Yesterday I had a delightful meeting with a parishioner who was seeking ways to respond to Jehovah's Witnesses. He seems to have befriended one who has been "working on" him for some years.
Apparently one of the main attacks this Witness makes on ordinary Christianity is the observance of the "man made" holidays of Christmas and Easter. First of all, the days have to be considered separately.
Easter, though it perhaps corresponds to certain pagan festivals surrounding the vernal equinox, is intimately connected with the Passover, which is certainly part of divine revelation. God did not invite the children of Israel to observe the Passover; he commanded them to do so. If you want to believe the Gospels, the Last Supper was or was not the Passover meal, but in any case, the Passion, death, and Resurrection of the Lord is correlated with the Passover in a pretty direct way. So the assertion that the celebration of Easter is a "man made" or pagan observance has no merit.
Christmas is another story. Serious guesses at the birth date of Jesus of Nazareth place it perhaps in the spring of the year we would now call 3 or 4 BC. But it's anybody's guess, really. The commemoration of the Lord's birth, which we celebrate on December 25th, does in fact correspond to various pagan festivals associated with the winter solstice. Putting Christmas in their place assisted the conversion of culture to Christianity and fit astronomy to theology as we celebrate the re-birth of the light of the world. (At least in the Northern hemisphere.)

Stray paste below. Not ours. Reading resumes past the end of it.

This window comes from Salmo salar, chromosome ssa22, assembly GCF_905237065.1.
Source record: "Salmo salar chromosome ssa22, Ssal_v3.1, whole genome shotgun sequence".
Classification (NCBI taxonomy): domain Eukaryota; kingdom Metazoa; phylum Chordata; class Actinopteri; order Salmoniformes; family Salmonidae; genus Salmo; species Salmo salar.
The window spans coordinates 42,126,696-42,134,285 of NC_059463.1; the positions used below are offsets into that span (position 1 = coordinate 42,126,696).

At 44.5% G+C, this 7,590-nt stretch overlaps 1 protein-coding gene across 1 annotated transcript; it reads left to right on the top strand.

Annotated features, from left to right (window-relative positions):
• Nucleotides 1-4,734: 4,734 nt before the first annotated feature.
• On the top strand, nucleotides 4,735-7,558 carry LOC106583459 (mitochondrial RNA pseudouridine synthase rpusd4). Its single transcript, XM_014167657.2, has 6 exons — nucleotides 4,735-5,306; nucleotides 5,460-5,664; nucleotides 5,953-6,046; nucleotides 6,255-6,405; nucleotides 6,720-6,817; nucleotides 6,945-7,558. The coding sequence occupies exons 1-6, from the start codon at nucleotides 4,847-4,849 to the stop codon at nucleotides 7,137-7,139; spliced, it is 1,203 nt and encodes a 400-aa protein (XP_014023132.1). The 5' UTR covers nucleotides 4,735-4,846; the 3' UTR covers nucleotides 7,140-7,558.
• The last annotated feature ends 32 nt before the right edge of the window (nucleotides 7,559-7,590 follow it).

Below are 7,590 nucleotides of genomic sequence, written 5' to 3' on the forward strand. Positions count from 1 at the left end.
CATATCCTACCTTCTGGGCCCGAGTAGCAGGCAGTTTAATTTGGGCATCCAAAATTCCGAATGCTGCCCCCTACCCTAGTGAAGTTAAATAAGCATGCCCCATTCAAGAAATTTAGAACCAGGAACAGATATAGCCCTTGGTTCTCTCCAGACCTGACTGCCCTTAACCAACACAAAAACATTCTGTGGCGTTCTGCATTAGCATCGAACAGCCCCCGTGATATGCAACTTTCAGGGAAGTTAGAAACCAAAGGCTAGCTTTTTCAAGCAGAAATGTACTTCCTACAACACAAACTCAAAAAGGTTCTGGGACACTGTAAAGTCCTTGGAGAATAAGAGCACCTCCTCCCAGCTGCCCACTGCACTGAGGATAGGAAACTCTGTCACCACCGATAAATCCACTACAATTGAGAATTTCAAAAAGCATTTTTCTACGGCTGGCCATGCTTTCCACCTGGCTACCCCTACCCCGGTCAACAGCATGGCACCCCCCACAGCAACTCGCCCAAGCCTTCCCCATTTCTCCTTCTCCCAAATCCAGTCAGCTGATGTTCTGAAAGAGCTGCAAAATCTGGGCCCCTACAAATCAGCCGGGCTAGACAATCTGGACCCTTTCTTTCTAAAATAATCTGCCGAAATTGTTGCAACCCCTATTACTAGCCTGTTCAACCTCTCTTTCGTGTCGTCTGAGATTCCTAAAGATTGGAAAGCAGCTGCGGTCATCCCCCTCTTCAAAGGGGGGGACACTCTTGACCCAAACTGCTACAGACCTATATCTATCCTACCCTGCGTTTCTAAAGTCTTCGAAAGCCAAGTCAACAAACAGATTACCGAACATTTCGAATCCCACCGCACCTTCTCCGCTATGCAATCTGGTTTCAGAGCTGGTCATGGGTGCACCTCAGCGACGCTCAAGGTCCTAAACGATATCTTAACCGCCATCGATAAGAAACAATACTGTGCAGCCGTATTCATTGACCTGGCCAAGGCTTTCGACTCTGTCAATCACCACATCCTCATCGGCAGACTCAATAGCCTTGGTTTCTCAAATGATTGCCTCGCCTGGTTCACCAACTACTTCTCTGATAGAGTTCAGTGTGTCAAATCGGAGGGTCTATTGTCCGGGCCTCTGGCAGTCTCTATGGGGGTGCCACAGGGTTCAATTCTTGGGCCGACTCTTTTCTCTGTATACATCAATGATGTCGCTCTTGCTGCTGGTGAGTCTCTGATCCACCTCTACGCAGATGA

But do the pagan roots of observing Christmas when we do make it wrong and something to be rejected? And if not, why? Christians have always had the right and privilege to borrow what is helpful from the pagan world, e.g. culture, philosophy, etc., and adapt it to Christian purposes. But where do we get this right and privilege? It is founded on the Christian sense of creation and Incarnation.
The world comes to be through the Word of God. We see this in the prologue of the St. John as well as the first creation account from Genesis: "God said...and so it happened." We believe that this Word became flesh in Jesus Christ. Thus, Jesus is the revelation of the pattern on which all of the divine creative activity is based. Therefore, all created things--as well as art and culture, the grandchildren of God, as it were--somehow point back to the Word of God in their internal logic. We see this very clearly in ourselves in our heart's perpetual longing for love and beauty and intimate union; this is the creative force of God alive within us. From this we see that everything human, evangelized and adapted, can be put into the service of Christ.
Now I woudn't push this line of argument as far as Karl Rahner's famous "anonymous Christianity," which I find a little patronizing, but it does stand up to Sacred Scripture and it is certainly strong enough to justify plundering the winter solstice festivals from the pagans and transforming them into the commemoration of the Nativity of the Lord.